(Record-Eagle, The (Traverse City, MI) Via Acquire Media NewsEdge) June 13--TRAVERSE CITY -- What are black and white and red all over? Books -- and the bicycle that carries them.
The Traverse Area District Library rolled out its new Commuting Library which will appear all over town this summer. The pedal-powered cargo bicycle is equipped with everything needed to register a library card, check out books or learn how to access the TADL app, ebooks and other digital offerings.
"We've been looking at different ways to explore outreach efforts," said Kristen Talaga, TADL marketing and communications manager. "But we have limited resources for these things."
That's where friends, cycling enthusiasts and library patrons Laura and Bob Otwell and Ty and Johanna Schmidt came in. The Otwells offered their 200-pound-capacity cargo bike to the Schmidts' Norte! Youth Cycling Club. In turn Ty Schmidt suggested lending the bike to the library.
"It's built for cargo and it's got a mountain bike gearing so you can gear it down for easy pedaling," said Laura Otwell, who bought the bike 20 years ago in Oregon and used it in Traverse City for a delivery business. "It takes some getting used to because the wheel base is long, but it is fun to ride."
Library facilities manager Bruce Bennett built a special two-shelf cargo box system to maximize storage. Local design firm Image 360 donated signage and wireless Internet provider miSpot kicked in mobile Wi-Fi. Otwell and Schmidt volunteered to pedal the bicycle, accompanied by library staff.
"It's just one of those true community collaborations that brought significant resources to the table, being the bike and the pedal power," Talaga said. "We wouldn't be able to do this without either of those."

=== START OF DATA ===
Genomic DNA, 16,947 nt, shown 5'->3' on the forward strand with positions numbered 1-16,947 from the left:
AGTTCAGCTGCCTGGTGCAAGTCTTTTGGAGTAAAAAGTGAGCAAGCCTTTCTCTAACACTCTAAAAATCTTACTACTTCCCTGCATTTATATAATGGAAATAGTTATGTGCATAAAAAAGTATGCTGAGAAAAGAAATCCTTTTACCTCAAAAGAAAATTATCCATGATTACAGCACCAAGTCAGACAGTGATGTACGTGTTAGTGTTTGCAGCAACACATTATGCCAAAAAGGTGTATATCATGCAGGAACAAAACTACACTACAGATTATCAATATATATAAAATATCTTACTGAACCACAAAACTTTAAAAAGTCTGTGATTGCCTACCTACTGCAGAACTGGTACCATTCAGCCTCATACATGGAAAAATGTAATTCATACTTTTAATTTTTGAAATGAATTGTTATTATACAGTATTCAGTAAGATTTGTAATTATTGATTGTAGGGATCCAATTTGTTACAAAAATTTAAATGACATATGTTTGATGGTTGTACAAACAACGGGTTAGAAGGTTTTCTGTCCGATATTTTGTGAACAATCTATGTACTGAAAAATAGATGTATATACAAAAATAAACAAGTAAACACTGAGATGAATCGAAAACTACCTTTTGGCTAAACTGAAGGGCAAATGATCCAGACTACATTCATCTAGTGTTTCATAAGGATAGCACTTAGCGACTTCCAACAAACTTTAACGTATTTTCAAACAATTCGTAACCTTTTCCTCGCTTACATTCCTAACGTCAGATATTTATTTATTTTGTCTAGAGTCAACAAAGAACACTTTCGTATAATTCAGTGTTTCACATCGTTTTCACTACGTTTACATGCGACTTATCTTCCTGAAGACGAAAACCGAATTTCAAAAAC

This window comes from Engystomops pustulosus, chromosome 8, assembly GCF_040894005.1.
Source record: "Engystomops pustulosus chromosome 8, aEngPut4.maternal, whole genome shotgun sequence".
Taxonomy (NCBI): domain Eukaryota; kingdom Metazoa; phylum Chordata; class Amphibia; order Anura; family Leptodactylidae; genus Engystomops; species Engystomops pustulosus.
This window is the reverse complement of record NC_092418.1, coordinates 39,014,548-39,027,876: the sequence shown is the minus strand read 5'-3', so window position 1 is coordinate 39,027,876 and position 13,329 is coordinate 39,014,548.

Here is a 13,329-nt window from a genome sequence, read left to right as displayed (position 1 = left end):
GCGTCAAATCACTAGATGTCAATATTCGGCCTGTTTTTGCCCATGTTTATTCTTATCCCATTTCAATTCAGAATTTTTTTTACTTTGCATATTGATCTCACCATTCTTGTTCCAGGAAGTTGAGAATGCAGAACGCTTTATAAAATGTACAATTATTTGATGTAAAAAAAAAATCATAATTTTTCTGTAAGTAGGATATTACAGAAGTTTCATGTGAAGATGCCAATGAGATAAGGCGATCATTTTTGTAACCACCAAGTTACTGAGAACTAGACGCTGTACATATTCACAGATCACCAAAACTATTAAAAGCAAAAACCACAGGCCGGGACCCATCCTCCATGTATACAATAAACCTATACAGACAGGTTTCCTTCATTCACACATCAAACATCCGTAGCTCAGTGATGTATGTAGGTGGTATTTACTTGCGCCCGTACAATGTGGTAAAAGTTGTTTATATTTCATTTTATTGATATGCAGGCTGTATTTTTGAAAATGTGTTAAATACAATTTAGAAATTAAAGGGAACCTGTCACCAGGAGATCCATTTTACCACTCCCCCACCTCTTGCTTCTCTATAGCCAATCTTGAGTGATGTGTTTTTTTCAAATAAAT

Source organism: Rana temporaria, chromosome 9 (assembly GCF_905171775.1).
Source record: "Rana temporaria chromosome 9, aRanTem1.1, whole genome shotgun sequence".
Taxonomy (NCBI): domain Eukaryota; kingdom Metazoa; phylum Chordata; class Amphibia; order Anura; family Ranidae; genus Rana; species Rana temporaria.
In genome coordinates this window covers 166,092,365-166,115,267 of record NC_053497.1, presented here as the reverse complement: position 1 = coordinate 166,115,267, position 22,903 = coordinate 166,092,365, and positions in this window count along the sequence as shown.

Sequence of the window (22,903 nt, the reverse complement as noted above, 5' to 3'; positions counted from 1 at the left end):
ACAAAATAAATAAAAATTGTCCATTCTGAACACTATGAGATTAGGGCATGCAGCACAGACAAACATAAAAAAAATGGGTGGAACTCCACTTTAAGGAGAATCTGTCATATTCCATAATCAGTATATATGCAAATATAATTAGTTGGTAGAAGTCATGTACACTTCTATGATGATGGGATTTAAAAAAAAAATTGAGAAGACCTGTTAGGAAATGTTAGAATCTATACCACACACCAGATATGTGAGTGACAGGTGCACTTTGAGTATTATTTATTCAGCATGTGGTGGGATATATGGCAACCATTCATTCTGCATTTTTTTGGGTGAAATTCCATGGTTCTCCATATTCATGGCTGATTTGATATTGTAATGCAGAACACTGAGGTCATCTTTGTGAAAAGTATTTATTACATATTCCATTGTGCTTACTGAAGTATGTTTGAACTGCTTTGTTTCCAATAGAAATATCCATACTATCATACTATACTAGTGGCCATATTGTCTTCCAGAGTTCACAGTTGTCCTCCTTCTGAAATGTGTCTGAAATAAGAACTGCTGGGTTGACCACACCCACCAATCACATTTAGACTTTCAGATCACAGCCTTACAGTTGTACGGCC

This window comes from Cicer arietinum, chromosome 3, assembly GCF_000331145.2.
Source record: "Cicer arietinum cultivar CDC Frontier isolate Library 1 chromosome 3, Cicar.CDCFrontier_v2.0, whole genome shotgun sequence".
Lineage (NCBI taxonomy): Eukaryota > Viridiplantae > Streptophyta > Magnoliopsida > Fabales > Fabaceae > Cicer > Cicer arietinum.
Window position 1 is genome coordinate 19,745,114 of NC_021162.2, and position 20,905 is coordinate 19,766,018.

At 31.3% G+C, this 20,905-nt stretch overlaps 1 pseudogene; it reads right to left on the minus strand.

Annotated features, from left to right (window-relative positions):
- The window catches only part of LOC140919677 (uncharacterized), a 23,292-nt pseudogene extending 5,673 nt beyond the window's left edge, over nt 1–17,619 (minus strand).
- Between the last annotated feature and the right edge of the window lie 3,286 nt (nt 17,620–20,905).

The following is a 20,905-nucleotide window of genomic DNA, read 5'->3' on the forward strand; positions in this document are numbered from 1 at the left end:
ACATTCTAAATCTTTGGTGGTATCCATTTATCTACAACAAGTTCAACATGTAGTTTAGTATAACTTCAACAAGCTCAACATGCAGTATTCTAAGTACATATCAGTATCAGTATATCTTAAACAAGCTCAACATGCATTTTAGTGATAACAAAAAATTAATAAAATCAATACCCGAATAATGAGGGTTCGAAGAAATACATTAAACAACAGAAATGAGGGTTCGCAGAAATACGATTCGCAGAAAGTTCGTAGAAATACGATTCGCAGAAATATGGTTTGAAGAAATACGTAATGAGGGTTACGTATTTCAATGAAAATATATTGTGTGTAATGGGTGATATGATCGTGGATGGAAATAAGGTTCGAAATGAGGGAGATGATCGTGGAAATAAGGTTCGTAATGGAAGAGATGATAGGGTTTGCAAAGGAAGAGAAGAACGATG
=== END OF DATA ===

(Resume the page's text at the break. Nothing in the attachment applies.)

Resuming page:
TADL hopes to maximize the Commuting Library's impact by rolling it to high-traffic events including farmers markets, Friday Night Live and Open Space films, Talaga said. The library will be stocked with bestsellers and a rotating collection of books tailored to the bike's location, like cookbooks and gardening books at farmers markets and DVDs at Open Space films.
"We went with paperbacks because they're lighter," said TADL adult services coordinator Brice Bush, who bought $400 worth of books for the mobile library including Louise Erdrich's "Round House," Gillian Flynn's "Gone Girl" and "The Wolf of Wall Street" by Jordan Belfort. "I looked at what's been really popular with patrons and what there are holds for."
The library's 80 or so holdings also will include a selection of young adult and children's books purchased and pulled from TADL's shelves and about a dozen free, smaller-format paperback books.
Bookmarks double as receipts and let borrowers know they should return the books to TADL's main or district libraries.
The Commuting Library made its street debut June 4 in celebration of the 20th anniversary of TART Trails' Smart Commute Week. Schmidt pedaled the bike along the Norte! TC Rides loop, ending at The Little Fleet.
"We were there for about an hour and a half and it was great," said Bush, who pedaled alongside the cargo bike on her Schwinn beach cruiser. "People were curious, they were excited to see us out and about, that we had a Wi-Fi hotspot, that they could get a library card, check out a book. We had a lot of people ask where we were going to be next."
The library's next outing is Saturday from 11 a.m. to 3 p.m. at F&M Park, in conjunction with the TC Scoop Festival. Library staff will bring an enhanced children's collection and books on making and serving ice cream. Workers will promote and register readers for TADL's summer reading club, which starts June 18.
Talaga said the Commuting Library is a pilot program that could be continued and that could be replicated in other districts.
"It's always different for each of the communities we serve throughout the district so it's really nice when we have communities collaborate with us because we're constantly having an increase in demand and a decrease in funds," she said.
Otwell is pleased to have the bike back in use.
"They are so positive and excited about having a new way to get books into people's hands," she said. "They can do a lot just from that little station."
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